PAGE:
Frog Diseases Increasing
July 19, 2012

Frog Diseases Increasing

Brett Smith for - Your Universe Online

In addition to the stresses placed on amphibians, or perhaps because of them, they are now more likely to succumb to debilitating infectious diseases.

In recent decades, disease seems to have taken a more prominent role in the amphibian mortality rate, according to a new study published in Philosophical Transactions of the Royal Society B. Along with climate change, habitat destruction, pollution and invasive species, these creatures are constantly under threat in both their aquatic and terrestrial habitats.

“There´s more and more evidence of the role of disease in the biodiversity crisis, in both amphibians and other types of animals,” said the study´s co-author Andrew Blaustein, a professor of zoology at Oregon State University.

“It´s normal for animals to deal with infectious organisms, often many of them simultaneously,” he said. “But in the face of pollution, a reduced immune response, climate change, evolving pathogens and many other stresses in such a short period of time, many species now simply can´t survive.”

The research team primarily focused their study on the relationship between disease and biodiversity in amphibian communities, which is suffering from around 200 times the background rate of extinction, the report said.

The study, which posited that amphibians could be undergoing a major extinction event, took an alarmist tone. It observed that infectious disease around the world is increasing at an unprecedented rate and is a major factor implicated in the decline and extinction of many amphibian populations.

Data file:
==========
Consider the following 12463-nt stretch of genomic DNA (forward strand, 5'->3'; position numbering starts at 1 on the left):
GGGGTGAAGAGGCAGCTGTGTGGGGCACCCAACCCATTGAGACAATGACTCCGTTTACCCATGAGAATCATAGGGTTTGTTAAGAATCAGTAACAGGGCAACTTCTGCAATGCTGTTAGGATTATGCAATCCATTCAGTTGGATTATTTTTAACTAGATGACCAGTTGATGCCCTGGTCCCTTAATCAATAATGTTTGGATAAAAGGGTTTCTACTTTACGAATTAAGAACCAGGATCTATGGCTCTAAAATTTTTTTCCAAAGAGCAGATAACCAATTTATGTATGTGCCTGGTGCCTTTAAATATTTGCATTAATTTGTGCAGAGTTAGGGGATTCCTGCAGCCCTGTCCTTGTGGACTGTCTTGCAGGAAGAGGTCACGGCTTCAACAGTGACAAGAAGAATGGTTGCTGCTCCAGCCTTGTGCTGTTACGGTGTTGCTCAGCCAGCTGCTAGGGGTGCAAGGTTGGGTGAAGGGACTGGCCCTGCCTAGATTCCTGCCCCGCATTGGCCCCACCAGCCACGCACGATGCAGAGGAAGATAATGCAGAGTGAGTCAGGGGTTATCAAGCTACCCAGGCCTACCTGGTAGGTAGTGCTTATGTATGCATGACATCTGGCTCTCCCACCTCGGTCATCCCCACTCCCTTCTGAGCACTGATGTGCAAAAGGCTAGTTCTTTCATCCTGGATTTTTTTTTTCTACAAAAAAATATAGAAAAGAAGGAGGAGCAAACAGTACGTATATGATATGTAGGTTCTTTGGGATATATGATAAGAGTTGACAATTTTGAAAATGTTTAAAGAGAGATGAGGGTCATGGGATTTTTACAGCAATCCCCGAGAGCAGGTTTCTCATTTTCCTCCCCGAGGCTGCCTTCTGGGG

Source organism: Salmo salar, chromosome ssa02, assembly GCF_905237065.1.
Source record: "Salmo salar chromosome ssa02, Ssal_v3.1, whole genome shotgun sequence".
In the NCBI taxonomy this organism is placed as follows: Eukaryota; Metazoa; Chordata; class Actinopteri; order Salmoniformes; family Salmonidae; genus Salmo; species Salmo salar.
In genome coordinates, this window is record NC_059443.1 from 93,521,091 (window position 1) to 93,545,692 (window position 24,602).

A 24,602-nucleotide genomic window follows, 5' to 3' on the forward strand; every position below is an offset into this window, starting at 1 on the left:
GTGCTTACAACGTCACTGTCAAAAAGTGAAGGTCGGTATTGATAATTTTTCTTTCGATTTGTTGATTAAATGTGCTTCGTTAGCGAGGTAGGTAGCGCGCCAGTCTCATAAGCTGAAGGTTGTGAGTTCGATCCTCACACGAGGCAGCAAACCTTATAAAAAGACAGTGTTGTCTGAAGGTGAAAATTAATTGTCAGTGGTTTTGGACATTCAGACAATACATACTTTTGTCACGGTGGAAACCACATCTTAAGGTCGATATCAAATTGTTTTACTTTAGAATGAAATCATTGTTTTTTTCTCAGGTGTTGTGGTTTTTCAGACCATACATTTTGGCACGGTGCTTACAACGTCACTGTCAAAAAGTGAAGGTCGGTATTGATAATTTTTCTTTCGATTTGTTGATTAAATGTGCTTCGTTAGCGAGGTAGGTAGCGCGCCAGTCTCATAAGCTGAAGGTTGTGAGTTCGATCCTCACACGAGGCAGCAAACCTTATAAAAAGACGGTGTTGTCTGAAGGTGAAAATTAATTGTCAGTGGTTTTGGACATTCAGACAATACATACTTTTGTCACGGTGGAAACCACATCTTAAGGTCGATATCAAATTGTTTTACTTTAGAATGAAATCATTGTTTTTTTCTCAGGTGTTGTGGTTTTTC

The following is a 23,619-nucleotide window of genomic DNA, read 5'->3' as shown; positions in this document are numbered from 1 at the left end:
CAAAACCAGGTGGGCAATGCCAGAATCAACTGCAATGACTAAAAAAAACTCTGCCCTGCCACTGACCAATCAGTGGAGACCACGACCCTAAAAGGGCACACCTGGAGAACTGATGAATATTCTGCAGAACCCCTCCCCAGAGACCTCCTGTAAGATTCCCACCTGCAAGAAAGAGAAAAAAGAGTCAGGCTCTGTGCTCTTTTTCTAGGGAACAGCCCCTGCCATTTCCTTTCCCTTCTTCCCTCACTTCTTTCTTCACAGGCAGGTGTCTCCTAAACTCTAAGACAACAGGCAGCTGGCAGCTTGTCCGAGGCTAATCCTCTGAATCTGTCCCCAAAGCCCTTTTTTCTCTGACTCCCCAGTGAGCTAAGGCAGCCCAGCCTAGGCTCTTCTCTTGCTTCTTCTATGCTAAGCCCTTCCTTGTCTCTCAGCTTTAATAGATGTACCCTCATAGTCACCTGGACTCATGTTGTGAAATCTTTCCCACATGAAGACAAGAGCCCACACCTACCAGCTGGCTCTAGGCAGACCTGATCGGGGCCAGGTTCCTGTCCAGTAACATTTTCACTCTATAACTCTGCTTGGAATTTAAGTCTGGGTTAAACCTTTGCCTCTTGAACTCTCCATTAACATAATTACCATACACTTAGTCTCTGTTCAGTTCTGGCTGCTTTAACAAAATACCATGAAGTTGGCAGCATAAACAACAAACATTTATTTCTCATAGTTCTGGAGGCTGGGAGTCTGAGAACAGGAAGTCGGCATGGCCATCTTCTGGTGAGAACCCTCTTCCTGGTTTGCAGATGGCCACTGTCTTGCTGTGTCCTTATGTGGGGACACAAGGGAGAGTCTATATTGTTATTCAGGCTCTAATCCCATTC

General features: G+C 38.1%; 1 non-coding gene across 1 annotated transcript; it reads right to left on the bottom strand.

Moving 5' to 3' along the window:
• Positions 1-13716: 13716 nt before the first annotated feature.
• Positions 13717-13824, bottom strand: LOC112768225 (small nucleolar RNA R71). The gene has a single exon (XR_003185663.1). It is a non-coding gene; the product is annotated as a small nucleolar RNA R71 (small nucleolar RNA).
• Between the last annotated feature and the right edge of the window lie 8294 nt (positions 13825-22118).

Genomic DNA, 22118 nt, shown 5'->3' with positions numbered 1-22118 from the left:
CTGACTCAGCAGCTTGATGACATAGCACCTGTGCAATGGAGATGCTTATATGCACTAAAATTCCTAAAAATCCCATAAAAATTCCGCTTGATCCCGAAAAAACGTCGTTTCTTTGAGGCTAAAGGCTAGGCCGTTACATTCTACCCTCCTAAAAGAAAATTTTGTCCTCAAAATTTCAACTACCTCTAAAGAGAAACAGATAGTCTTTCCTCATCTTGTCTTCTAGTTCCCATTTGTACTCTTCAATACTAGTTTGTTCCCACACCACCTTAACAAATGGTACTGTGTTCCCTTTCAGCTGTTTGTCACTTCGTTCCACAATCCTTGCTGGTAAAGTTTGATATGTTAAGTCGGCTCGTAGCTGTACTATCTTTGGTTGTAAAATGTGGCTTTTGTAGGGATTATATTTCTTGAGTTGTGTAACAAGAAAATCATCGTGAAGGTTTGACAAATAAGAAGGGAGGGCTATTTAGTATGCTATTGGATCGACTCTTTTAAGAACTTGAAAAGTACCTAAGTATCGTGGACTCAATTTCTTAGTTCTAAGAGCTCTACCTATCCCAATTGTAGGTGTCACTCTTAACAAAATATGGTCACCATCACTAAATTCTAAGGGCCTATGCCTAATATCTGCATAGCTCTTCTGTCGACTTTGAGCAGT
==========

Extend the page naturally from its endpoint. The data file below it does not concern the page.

Infectious disease has long plagued the amphibian population, but the scientists say it is their ability to combat these diseases that is contributing to higher mortality rates.

Previous research supports the new study´s assertion that human activity plays a major role in the rise of these diseases. A 2008 study published in Nature found that the use of the herbicide atrazine translated to the abundance of larval trematodes in the declining populations of the northern leopard frog. In augmenting snail intermediate hosts and suppressing amphibian immunity, atrazine caused the increased exposure and susceptibility to the flatworms.

To cope with the stresses placed on them by humans, pathogens, and climate change, some amphibians in the latest study increased their production of glucocorticoids.  These steroids boost the creatures´ resilience, but on a sustained basis, an overabundance of the organic compounds can further suppress their immune system.

Finally, the report cited climate change as another driver of increased infection rates. The cycle of warmer winters and night-time temperatures may reduce the amount of pathogen die-offs that would naturally occur in colder regions. Therefore, these regions have become increasingly hospitable to the causes of disease.

In their conclusion, the researchers noted that the forces conspiring against amphibians are complex and interlinked. For example, the effects of climate change may cause some amphibian pathogens to increase in prevalence and severity, while others might decline.

They added that understanding the driving forces behind these changes will be important not only to address amphibian declines but could also be applied to similar problems in other animal populations, including humans.